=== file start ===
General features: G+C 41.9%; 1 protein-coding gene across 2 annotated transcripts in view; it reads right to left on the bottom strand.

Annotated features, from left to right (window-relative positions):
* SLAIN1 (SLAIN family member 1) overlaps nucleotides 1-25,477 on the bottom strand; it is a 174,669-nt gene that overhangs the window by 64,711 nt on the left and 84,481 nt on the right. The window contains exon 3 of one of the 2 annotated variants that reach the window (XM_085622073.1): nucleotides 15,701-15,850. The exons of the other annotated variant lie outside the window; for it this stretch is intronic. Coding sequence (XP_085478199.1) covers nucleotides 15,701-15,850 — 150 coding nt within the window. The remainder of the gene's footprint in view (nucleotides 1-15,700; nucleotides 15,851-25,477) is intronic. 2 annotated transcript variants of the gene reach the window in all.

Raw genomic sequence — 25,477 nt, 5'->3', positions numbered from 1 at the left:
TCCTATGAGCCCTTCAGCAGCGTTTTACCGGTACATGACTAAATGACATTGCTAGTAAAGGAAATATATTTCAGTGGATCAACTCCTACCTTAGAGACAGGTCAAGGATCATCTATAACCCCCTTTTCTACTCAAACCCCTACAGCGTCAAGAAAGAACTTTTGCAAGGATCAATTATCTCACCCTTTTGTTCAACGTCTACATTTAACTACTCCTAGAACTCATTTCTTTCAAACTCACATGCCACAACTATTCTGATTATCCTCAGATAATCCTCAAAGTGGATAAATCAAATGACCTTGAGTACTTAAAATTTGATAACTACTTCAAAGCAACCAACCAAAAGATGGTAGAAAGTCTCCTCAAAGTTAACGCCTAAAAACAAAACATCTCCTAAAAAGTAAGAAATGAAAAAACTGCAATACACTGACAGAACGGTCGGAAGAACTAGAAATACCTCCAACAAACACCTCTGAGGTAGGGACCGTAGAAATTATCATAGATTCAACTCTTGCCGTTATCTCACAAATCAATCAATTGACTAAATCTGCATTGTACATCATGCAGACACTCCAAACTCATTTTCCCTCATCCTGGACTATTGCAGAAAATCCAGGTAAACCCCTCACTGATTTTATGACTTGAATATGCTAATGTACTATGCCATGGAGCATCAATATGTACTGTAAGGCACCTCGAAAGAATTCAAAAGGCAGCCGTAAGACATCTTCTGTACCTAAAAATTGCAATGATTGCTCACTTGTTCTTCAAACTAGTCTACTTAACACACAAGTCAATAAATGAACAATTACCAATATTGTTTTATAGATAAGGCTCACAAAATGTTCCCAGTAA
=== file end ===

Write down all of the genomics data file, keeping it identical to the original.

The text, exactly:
General features: G+C 41.9%; 1 protein-coding gene across 2 annotated transcripts in view; it reads right to left on the bottom strand.

Annotated features, from left to right (window-relative positions):
* SLAIN1 (SLAIN family member 1) overlaps nucleotides 1-25,477 on the bottom strand; it is a 174,669-nt gene that overhangs the window by 64,711 nt on the left and 84,481 nt on the right. The window contains exon 3 of one of the 2 annotated variants that reach the window (XM_085622073.1): nucleotides 15,701-15,850. The exons of the other annotated variant lie outside the window; for it this stretch is intronic. Coding sequence (XP_085478199.1) covers nucleotides 15,701-15,850 — 150 coding nt within the window. The remainder of the gene's footprint in view (nucleotides 1-15,700; nucleotides 15,851-25,477) is intronic. 2 annotated transcript variants of the gene reach the window in all.

Raw genomic sequence — 25,477 nt, 5'->3', positions numbered from 1 at the left:
TCCTATGAGCCCTTCAGCAGCGTTTTACCGGTACATGACTAAATGACATTGCTAGTAAAGGAAATATATTTCAGTGGATCAACTCCTACCTTAGAGACAGGTCAAGGATCATCTATAACCCCCTTTTCTACTCAAACCCCTACAGCGTCAAGAAAGAACTTTTGCAAGGATCAATTATCTCACCCTTTTGTTCAACGTCTACATTTAACTACTCCTAGAACTCATTTCTTTCAAACTCACATGCCACAACTATTCTGATTATCCTCAGATAATCCTCAAAGTGGATAAATCAAATGACCTTGAGTACTTAAAATTTGATAACTACTTCAAAGCAACCAACCAAAAGATGGTAGAAAGTCTCCTCAAAGTTAACGCCTAAAAACAAAACATCTCCTAAAAAGTAAGAAATGAAAAAACTGCAATACACTGACAGAACGGTCGGAAGAACTAGAAATACCTCCAACAAACACCTCTGAGGTAGGGACCGTAGAAATTATCATAGATTCAACTCTTGCCGTTATCTCACAAATCAATCAATTGACTAAATCTGCATTGTACATCATGCAGACACTCCAAACTCATTTTCCCTCATCCTGGACTATTGCAGAAAATCCAGGTAAACCCCTCACTGATTTTATGACTTGAATATGCTAATGTACTATGCCATGGAGCATCAATATGTACTGTAAGGCACCTCGAAAGAATTCAAAAGGCAGCCGTAAGACATCTTCTGTACCTAAAAATTGCAATGATTGCTCACTTGTTCTTCAAACTAGTCTACTTAACACACAAGTCAATAAATGAACAATTACCAATATTGTTTTATAGATAAGGCTCACAAAATGTTCCCAGTAA